Confessions Of A Biblio-“File”: Being A Paper-Free Book Lover

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I’m embarrassed to admit this, but I think it needs to be said: I prefer reading digital books (specifically on my phone) over real books.

Free books from a digital library.

Why does it feel dirty to openly say that? It’s like admitting I prefer to shop at Walmart over a farmer’s market. Or I like Velveeta cheese over any other cheese that isn’t disturbingly orange. Bibliophiles who are reading this are probably muttering curses at me under their breath.

Or maybe I’m making ant hills over mole holes. (I’m actually terrible with idioms and truly don’t know what the correct saying is. Yes, I could look it up or ask Jerud, but just this once I’m not going to.)

I didn’t learn about digital books until we moved into the Toaster. True, Kindle had already been out for almost 8 years, but I was able to ignore it and any other e-readers’ existence pretty much that entire time. Which is fine because I really enjoyed going to my public library – for free.

The first couple of months on the road I struggled with whether I should buy a Kindle. I wanted to be able to read novels, but wasn’t willing to spend the money on an e-reader and purchasing books.

But then my girlfriend, Bri, set me straight. She kindly told me that Kindle wasn’t just a separate e-reader device, but it was also an app that I could get on my phone – for free. That was exciting, but I complained that I didn’t want to spend money on books to read. She was sweet enough to offer to share her books with me, but also told me that I could borrow e-books for free from my library. That blew my mind.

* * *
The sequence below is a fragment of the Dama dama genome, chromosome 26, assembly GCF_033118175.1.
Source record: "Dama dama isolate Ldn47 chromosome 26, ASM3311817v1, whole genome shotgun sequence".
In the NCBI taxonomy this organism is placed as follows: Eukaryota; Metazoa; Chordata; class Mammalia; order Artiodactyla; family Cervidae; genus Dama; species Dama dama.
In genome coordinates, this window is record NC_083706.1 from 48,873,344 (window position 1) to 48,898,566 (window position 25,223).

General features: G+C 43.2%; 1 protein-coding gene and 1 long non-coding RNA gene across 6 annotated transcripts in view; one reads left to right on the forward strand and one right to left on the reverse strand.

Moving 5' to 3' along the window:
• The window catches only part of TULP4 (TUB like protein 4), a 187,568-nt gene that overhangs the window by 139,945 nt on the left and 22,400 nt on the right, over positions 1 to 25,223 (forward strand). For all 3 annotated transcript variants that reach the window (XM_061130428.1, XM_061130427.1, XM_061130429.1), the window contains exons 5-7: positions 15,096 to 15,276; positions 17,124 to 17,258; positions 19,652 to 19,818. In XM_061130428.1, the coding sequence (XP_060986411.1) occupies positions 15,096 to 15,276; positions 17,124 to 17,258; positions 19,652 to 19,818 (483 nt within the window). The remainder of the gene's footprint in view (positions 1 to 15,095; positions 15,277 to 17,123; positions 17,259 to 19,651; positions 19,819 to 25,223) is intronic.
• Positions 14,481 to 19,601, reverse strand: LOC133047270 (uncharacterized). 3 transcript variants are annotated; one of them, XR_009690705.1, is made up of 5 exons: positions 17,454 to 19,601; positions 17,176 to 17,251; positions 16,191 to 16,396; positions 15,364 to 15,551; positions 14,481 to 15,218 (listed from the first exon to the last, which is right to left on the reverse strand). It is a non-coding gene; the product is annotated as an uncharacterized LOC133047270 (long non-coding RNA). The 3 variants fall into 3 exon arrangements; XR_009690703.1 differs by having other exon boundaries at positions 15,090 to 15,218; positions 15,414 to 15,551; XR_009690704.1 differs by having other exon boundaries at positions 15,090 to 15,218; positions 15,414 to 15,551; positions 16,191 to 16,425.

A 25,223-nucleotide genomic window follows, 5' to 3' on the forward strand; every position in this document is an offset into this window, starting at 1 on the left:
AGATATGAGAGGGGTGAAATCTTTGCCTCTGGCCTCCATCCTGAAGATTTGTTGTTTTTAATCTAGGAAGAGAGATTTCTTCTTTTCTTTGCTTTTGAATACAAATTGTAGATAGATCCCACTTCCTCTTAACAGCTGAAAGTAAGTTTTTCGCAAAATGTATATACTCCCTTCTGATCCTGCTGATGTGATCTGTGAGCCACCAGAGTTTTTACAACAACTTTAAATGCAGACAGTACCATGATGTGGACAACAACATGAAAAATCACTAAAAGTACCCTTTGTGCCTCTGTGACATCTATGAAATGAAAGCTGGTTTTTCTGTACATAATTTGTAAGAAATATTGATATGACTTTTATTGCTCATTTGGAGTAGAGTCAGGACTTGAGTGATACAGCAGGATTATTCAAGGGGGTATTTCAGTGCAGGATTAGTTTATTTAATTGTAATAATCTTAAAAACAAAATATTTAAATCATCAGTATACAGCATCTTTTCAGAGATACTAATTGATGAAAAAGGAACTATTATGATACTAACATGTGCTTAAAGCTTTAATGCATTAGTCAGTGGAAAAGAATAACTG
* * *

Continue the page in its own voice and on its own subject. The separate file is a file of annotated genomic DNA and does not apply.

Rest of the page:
Yes, despite being only in my thirties, I’m more old-school than most grandparents.

Thanks to Bri, I started downloading e-books from the Asheville library onto my phone like crazy. Jerud would find me reading on my phone in the car when I was waiting for him to run errands or hiding under the blanket in bed at 3 AM. He would frequently ask me, along with friends who saw me, how I could read books on my phone. Wasn’t the text too small, wasn’t it uncomfortable, don’t I want to buy a Kindle instead?

Periodically during the past two years I’ve thought about getting the Kindle on and off. Bri even wanted to buy me a Kindle as a Christmas gift. But I had stated my reasons for not wanting one often enough that she knew better than to get me one.

I find reading on my phone to be wonderful. It’s one less device to own, have on my small nightstand, and keep track of. It also means I always have my books with me because I always have my phone with me (yes, I know I can read it on the Kindle app and it’ll automatically synch my place in the actual Kindle).

A few months ago, Marshall (of Finding Marshall) passed down his old Kindle device (that was passed down to him). I took it because I figured it was free and would be a good opportunity to settle whether I want one or not. It quickly turned out I don’t. It didn’t help that the Kindle was old enough that it came with a separate reading light.

The Kindle Marshall passed onto me.